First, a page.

ReplyDelete
    Replies
    1. Aw, I think your handwriting looks just fine! xo

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  3. I have always loved Caligraphy. One of my sister's did it before she passed away. I use to have her do it for me every now and then. My oldest daughter really likes it and after reading this post, I think that I need to encourage her to put some effort into learning it. I am pretty sure that she would enjoy it (and I could have her do some for me when I want some). Thank you for sharing.

    ReplyDelete
    Replies
    1. I hope your daughter does give it a try! It's really fun, and has so many uses. The key is not to give up at first. Getting started is a little slow, but with practice, improvement will happen!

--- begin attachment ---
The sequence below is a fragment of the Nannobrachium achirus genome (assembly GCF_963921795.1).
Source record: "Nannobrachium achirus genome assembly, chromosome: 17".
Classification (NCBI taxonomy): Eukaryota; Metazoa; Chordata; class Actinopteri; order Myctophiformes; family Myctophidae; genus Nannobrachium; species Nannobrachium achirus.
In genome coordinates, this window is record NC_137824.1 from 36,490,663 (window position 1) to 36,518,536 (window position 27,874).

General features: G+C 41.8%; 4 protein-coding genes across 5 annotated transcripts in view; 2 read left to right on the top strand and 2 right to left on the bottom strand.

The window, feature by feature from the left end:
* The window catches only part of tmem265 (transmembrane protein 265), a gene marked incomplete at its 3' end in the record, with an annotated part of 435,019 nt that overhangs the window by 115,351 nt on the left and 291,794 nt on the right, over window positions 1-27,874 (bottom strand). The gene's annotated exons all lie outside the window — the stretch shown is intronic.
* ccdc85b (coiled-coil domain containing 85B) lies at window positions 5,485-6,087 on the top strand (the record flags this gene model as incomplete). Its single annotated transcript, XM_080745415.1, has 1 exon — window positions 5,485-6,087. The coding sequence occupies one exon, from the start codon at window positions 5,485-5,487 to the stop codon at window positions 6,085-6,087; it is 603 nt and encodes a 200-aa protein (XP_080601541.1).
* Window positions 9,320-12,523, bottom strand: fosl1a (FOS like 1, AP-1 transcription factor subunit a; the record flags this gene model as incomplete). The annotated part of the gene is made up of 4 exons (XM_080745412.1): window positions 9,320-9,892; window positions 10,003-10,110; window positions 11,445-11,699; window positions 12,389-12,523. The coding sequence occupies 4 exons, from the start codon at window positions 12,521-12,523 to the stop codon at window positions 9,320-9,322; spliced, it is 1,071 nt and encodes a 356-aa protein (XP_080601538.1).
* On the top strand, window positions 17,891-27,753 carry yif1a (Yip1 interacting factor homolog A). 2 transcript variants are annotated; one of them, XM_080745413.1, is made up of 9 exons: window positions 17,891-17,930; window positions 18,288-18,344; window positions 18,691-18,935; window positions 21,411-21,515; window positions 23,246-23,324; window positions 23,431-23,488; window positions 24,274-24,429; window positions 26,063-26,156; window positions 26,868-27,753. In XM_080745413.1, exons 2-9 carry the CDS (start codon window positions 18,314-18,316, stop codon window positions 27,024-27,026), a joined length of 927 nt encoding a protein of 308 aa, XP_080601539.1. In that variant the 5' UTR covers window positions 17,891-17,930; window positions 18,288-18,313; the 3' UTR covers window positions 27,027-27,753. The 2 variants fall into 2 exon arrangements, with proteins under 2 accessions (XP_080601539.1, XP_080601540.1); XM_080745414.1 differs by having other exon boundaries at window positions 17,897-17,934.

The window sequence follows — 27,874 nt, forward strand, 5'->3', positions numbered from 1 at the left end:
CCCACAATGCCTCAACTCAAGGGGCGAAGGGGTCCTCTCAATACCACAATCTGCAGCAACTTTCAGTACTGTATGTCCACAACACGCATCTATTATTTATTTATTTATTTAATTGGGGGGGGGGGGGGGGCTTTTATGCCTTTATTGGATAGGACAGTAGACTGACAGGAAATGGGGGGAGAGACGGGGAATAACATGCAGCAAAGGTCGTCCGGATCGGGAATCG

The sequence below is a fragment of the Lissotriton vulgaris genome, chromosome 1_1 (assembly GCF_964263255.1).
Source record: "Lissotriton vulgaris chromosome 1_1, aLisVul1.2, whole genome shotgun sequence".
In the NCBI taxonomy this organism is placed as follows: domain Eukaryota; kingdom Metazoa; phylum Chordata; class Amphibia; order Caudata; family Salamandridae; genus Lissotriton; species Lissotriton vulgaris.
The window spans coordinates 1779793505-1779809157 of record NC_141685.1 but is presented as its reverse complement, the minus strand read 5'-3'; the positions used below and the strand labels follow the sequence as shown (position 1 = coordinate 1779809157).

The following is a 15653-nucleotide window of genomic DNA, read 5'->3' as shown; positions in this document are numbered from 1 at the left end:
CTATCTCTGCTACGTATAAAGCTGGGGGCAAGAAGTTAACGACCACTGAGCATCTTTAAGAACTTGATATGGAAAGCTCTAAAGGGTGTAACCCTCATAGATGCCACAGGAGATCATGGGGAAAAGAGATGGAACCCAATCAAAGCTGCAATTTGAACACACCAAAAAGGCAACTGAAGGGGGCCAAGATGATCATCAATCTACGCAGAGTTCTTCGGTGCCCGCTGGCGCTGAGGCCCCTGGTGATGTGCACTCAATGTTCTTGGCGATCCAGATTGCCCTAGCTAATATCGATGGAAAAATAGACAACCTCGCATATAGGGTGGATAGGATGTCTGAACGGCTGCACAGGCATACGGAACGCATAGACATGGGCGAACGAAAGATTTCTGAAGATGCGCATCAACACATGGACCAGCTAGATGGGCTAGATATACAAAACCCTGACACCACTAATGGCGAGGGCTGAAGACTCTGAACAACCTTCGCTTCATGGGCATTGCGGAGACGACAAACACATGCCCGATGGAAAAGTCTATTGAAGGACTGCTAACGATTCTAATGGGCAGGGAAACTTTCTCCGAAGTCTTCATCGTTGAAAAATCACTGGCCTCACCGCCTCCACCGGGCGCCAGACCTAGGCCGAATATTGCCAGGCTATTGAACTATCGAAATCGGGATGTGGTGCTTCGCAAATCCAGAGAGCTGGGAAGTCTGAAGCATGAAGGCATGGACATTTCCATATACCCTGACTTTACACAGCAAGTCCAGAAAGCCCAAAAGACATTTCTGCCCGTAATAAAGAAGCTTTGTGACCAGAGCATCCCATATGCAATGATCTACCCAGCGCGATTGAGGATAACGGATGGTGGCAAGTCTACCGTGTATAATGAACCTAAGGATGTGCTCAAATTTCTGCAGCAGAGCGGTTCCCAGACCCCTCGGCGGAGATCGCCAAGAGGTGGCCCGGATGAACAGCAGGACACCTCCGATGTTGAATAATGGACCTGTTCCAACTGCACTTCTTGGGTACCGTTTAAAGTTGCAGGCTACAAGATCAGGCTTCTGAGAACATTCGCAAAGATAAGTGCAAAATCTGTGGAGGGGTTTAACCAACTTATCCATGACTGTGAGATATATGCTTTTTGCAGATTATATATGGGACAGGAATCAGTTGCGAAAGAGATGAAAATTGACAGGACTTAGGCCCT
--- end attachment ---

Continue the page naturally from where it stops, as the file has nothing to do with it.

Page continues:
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  4. You've inspired me to take up calligraphy. This is one of my features on the Little Cottage Link Party tomorrow. I hope you can drop by.

    ReplyDelete
    Replies
    1. I'm so happy you're going to try it, Kristie! Thank you so much for the feature!!

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  5. Hi Pam, I haven't done any calligraphy in many years. Thanks for sharing about it as you have inspired me to try it again.
    Thanks for the visit to my Friday Favorites blog post. I hope you have a nice day and enjoy the week.
    Julie xo

    ReplyDelete
  6. ********************************************************
    Thank you for sharing at #OverTheMoon. Pinned and shared. Have a lovely week. I hope to see you at next week’s party too! Please stay safe and healthy. Come party with us at Over The Moon! Catapult your content Over The Moon! @marilyn_lesniak @EclecticRedBarn